Feminism Game of Thrones

Cripples, bastards and broken things

The fourth episode of the first season of the HBO medieval fantasy television series Game of Thrones was first aired on May 8, 2011. The title comes from the original book, spoken by Tyrion after he provides Bran Stark with a saddle design that will allow him to ride despite his paraplegia: ‘I have a tender spot in my heart for cripples and bastards and broken things’.

Although I am no longer reading articles on white nationalist sites, I receive emails about the latest articles from The Occidental Observer. Today I received the notice of the latest academic article published in Kevin MacDonald’s webzine, ‘Can Feudalism Save the Western World?’ The title got me thinking about what I recently said in this series: that, from the viewpoint of for the fourteen words, monarchy was infinitely superior to democracy.

But German National Socialism was infinitely superior to monarchy, and the fact that MacDonald doesn’t publish scholarly articles promoting the latter shows what we’ve been saying on this site: Like other whites, so-called white nationalists have been corrupted by today’s ethnosuicidal zeitgeist which feminises all Aryan males.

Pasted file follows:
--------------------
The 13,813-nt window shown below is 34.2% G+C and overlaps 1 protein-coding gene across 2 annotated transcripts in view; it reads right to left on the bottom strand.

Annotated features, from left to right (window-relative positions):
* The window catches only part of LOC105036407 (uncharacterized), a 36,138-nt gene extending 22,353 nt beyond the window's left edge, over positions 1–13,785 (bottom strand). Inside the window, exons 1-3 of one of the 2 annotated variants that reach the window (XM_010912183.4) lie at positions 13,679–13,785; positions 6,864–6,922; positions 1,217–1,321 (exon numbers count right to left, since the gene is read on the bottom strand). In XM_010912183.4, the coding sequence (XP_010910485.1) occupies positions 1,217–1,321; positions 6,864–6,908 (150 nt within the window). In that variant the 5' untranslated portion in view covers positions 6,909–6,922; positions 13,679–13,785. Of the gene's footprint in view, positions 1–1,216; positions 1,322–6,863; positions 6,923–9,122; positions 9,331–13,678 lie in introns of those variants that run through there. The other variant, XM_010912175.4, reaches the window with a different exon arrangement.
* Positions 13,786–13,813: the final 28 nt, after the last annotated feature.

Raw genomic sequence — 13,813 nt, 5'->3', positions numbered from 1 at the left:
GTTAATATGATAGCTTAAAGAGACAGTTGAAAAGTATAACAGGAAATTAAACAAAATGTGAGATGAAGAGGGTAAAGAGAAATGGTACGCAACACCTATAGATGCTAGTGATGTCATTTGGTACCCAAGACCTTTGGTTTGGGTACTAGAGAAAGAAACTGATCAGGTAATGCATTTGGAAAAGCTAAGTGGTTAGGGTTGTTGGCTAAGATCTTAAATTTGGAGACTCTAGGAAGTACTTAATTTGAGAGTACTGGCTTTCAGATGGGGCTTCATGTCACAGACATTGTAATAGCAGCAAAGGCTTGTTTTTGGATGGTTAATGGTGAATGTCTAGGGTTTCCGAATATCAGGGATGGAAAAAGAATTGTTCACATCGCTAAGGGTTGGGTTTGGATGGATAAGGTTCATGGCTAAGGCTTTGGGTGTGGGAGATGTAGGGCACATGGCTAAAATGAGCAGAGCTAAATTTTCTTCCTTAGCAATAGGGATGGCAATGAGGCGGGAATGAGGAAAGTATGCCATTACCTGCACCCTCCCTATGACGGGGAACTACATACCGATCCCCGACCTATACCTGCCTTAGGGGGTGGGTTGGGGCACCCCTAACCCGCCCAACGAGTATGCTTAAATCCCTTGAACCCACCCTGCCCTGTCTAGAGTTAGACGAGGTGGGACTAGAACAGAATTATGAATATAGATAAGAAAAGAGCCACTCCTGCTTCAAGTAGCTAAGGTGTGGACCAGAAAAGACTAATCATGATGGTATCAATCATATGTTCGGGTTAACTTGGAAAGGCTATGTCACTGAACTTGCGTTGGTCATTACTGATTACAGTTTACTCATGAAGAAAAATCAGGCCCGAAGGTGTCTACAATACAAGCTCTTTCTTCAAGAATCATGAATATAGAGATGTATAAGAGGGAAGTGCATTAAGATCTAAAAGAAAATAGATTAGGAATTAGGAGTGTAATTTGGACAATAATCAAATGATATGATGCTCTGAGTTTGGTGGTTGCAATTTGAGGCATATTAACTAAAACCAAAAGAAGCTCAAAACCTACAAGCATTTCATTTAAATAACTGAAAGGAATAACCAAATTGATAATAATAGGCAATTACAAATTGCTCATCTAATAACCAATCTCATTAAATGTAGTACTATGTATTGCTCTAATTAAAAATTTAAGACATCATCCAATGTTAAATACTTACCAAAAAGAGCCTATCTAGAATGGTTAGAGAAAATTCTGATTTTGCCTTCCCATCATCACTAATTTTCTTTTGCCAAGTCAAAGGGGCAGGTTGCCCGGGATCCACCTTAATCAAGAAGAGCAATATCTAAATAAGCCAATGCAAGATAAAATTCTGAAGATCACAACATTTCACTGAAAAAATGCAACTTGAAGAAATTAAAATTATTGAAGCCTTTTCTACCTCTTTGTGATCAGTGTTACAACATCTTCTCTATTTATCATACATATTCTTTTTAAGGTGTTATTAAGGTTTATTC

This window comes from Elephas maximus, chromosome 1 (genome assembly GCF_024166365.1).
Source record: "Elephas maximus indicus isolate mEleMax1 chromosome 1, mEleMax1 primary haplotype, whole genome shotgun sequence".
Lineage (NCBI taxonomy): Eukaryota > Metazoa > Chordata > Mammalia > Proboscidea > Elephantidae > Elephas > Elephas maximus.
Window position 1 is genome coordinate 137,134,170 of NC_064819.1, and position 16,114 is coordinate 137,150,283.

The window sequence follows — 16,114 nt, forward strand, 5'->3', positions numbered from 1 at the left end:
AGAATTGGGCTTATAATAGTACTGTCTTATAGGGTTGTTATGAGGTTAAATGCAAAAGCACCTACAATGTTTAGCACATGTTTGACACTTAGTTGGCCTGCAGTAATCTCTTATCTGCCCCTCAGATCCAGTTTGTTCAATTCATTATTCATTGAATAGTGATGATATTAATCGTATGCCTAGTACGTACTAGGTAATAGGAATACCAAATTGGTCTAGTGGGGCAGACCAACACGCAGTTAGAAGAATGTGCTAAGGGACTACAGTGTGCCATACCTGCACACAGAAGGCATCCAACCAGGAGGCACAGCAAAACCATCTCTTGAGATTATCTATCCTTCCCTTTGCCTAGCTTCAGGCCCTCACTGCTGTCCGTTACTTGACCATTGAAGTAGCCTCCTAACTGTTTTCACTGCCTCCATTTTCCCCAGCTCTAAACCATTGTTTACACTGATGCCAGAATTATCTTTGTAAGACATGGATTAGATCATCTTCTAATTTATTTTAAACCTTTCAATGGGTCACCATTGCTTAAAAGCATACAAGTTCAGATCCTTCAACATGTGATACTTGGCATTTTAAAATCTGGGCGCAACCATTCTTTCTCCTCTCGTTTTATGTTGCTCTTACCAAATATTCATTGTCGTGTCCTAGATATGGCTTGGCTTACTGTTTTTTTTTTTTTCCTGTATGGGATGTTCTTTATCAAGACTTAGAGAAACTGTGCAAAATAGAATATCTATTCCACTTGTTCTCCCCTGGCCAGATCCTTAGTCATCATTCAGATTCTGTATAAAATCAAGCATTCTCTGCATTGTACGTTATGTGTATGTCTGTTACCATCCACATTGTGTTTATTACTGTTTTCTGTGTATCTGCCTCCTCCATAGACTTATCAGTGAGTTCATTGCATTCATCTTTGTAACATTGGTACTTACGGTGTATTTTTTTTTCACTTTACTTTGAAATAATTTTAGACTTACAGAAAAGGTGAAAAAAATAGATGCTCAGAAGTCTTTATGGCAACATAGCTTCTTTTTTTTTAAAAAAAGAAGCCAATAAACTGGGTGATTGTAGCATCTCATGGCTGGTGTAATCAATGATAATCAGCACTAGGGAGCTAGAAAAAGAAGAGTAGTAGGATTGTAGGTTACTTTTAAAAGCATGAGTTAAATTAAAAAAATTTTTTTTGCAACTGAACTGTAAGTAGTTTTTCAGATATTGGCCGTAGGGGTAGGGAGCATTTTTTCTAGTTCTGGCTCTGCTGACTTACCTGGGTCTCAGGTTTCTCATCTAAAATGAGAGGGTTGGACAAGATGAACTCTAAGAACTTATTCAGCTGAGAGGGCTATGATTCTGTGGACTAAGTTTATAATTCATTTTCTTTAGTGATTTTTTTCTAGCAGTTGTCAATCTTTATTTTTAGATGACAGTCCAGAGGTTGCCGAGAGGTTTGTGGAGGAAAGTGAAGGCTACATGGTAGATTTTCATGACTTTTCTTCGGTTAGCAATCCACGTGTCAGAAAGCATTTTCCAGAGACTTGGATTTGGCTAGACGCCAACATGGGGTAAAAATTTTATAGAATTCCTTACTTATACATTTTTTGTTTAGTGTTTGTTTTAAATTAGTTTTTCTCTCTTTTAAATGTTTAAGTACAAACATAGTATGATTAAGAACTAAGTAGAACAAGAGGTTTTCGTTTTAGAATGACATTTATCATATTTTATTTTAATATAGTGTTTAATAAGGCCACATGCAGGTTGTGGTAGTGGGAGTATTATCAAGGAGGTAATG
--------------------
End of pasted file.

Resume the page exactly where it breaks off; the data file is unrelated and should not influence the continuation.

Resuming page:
In these eschatological times for the white race the feminisation of the Aryan man goes hand in hand with the masculinisation of Aryan women, which includes how girls are being educated in our century. In the fourth episode of Game of Thrones we see a conversation between Arya and Ned Stark, the Hand of the King.*

Arya: ‘Can I be lord of a holdfast?’

Ned Stark chuckles and kisses his little daughter: ‘You will marry a high lord and rule his castle. And your sons shall be knights and princesses and lords. Hmmm?’

Arya: ‘No. That’s not me’.

Arya gets up and continues to do her training exercises to become a swordswoman (in the final season we will see that the already grown Arya definitively renounces motherhood).

Another bad message from the episode is to continue depicting the exiled prince Viserys, Dany’s brother, as incredibly stupid. It reminds me that later seasons also casts Lord Mace Tyrell as stupid: the lord of Highgarden and head of House Tyrell. Just like Viserys and Dany, the series will put Mace’s daughter Margaery and his mother Olenna as very smart compared to him.

However, the final scene of this episode shows us the blunder that Ned Stark’s wife, Catelyn Stark, made in the North by publicly arresting Tyrion Lannister solely on Petyr Baelish’s accusation. (As we shall see in the seventh season, Petyr ‘Littlefinger’ Baelish had lied to Catelyn and Ned about Tyrion.) This woman’s blunder at the end of the episode was so astronomical that it sparked a war between two feudal houses: House Stark and House Lannister. Catelyn had simply been carried away by her feminine ‘intuitions’ rather than having proof of Tyrion’s guilt in a frustrated assassination attempt on the crippled Bran.


(*) The Hand of the King is the most powerful appointed position in the Seven Kingdoms, second only to the King in authority and responsibility. The Hand is the King’s closest advisor, appointed and authorised to make decisions in the King’s name.